Four years ago in Beijing the American basketball world very nearly got a rude shock when Spain’s national team scored 107 points and trailed by just two with four minutes to play. Our eventual 119-107 victory did little to ease the minds of American fans; all we could think of was, in effect, “These guys are good and they’re getting better. And they’re not the only ones.”
On Sunday, in the game for the gold, Spain was throwing yet another scare into Team USA with about eight minutes left to play. With the score tied, the only good news for the US was that Marc Gasol was on the bench with four fouls – and that Ricky Rubio, still recuperating from a torn ACL and subsequent surgery, was unavailable.
Our final 107-100 victory over Spain was kind of a crystal ball, which
showed American basketball fans what future Olympic contests are going
to be like. Since their teams (the Spanish, the Russians, the Argentinians, whoever ) play together for much of the year – except for
the odd NBA player – foreign teams are going to have more cohesiveness
and fewer defensive holes, while our guys are going to always look like
what they are: a collection of All-Stars who just can’t spend enough
time prior to the Olympics to learn teamwork on defense and whose
offense consists more and more of 3-point shooting.
Here’s something else to think about. Spain dominates the soccer world,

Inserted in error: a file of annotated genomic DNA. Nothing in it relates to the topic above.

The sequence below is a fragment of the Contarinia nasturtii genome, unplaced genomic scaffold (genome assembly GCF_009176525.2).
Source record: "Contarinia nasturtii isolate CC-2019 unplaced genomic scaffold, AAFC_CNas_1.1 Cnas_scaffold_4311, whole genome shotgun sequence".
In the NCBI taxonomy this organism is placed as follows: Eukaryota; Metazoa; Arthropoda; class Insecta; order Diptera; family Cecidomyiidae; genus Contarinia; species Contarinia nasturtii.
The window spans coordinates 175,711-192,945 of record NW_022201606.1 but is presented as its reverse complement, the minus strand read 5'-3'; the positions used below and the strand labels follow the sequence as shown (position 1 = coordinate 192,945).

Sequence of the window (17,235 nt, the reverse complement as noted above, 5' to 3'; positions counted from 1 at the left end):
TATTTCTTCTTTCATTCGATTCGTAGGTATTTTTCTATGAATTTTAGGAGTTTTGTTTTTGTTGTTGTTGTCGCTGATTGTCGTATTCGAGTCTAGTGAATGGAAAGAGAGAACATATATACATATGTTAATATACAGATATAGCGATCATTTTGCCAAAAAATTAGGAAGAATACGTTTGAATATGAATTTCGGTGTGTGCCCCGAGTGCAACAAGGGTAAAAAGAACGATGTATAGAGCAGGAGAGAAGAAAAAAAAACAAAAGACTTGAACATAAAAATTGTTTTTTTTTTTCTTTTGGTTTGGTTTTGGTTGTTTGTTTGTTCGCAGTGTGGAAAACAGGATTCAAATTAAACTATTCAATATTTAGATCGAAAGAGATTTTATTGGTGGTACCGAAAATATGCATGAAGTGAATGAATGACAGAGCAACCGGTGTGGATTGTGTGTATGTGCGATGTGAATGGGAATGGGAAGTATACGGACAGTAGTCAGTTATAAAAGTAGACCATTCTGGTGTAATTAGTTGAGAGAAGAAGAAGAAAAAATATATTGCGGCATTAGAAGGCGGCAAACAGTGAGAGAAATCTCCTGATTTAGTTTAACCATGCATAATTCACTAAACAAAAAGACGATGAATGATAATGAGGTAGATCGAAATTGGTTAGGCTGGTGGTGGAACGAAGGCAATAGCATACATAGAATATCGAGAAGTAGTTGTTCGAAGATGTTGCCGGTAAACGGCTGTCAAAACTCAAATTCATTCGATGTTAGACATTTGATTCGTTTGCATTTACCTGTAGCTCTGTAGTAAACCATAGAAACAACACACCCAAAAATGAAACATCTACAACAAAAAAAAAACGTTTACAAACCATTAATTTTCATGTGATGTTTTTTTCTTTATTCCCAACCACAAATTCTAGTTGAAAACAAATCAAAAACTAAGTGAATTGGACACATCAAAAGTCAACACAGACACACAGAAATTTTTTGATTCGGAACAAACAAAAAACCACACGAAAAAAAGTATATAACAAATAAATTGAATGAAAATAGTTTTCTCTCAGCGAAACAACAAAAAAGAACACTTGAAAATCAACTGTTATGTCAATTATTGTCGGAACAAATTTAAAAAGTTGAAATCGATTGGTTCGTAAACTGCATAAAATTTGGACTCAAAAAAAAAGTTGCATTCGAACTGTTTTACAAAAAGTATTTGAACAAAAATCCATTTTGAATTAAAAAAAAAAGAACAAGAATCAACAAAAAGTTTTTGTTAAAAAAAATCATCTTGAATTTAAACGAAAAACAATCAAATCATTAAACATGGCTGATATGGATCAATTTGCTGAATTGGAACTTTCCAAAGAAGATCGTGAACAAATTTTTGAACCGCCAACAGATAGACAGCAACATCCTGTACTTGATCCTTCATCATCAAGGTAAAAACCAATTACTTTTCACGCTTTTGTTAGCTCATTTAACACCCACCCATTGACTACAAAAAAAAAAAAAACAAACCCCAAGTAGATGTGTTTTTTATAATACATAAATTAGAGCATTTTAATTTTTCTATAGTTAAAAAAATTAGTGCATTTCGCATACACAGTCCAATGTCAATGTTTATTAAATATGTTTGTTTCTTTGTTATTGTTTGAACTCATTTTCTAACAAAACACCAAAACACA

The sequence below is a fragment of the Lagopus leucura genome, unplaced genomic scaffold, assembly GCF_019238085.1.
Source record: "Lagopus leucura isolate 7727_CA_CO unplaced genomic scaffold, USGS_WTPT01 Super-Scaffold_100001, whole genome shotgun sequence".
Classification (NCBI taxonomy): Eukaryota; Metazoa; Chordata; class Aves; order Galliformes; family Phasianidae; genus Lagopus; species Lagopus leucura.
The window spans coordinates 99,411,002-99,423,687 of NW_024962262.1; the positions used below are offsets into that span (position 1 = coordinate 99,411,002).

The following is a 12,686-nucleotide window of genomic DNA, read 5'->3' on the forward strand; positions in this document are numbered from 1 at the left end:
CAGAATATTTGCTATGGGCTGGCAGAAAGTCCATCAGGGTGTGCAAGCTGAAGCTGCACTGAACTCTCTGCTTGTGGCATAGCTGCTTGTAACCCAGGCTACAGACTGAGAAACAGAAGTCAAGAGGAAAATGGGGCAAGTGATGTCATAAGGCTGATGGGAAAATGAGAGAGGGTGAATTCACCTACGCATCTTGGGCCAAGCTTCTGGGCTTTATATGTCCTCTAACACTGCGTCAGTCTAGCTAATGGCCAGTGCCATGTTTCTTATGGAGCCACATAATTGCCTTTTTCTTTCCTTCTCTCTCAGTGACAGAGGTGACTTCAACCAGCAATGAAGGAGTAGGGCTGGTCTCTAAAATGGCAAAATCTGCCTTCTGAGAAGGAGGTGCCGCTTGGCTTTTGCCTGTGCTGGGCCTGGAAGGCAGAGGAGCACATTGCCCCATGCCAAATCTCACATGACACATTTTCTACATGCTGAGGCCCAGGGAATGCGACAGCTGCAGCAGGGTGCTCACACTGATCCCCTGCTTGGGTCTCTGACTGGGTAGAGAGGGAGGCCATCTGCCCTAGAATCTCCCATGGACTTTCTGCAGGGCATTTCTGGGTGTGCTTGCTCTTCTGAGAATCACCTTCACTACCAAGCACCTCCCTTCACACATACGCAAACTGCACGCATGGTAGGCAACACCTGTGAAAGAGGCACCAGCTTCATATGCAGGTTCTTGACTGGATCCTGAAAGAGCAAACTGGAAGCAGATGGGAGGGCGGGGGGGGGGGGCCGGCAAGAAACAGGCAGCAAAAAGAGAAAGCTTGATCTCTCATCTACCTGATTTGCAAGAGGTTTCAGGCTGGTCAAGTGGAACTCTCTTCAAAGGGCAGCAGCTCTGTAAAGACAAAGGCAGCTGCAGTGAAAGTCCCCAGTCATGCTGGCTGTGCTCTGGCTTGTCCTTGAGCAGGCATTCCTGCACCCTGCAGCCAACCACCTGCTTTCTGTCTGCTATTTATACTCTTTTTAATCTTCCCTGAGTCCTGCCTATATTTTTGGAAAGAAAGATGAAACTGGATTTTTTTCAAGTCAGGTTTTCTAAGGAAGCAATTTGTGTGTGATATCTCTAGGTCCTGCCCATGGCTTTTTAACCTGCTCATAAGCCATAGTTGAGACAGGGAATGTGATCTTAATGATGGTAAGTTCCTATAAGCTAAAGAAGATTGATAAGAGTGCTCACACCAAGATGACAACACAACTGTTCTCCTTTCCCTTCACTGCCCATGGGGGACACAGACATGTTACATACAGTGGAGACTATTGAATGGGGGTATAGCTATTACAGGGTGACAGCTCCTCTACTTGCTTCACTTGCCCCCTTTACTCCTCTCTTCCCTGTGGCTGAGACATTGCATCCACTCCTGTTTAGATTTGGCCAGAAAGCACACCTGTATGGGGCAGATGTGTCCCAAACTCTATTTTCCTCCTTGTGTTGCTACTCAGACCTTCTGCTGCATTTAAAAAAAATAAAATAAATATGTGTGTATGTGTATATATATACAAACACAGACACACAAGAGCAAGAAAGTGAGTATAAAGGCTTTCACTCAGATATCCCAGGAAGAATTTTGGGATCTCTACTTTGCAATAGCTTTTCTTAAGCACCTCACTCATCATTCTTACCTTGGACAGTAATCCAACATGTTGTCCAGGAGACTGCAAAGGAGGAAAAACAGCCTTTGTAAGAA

storming through the last World Cup and wiping out opposition in the
recent Euro 2012 competition. But the Spanish could make no headway in
Olympic soccer because of the “23 and younger” rule. I don’t think it
matters much to the Spaniards if they don’t walk off with Olympic gold
if they can win the World Cup and the European championship.
If, however, the same rule is adopted for basketball, it will mean a
great deal to the U.S. Picture, if you will, what our basketball team
in Rio will be like without LeBron James, Kevin Durant, or in fact just
about any NBA star whose name you know right now. If “23 or younger”
becomes reality for basketball, the US will be back to where we were in
1988 when our college boys settled for the bronze while the Russians
took gold and the Yugoslavs silver. Only it won’t be even that good,
because now we’d be living in a world where many national teams have
gotten better because of contact with American colleges (American
viewers were stunned to find out just how many players who learned their
hoops at our universities were facing us in the Olympics).
And you may be interested to know who is rumored to favor the passing of
such a rule for Olympic basketball. His name is NBA Commissioner David
Stern, whose heart, apparently, does not beat faster at the thought of
NBA players going off to play in a competition which brings in no
revenue for his league.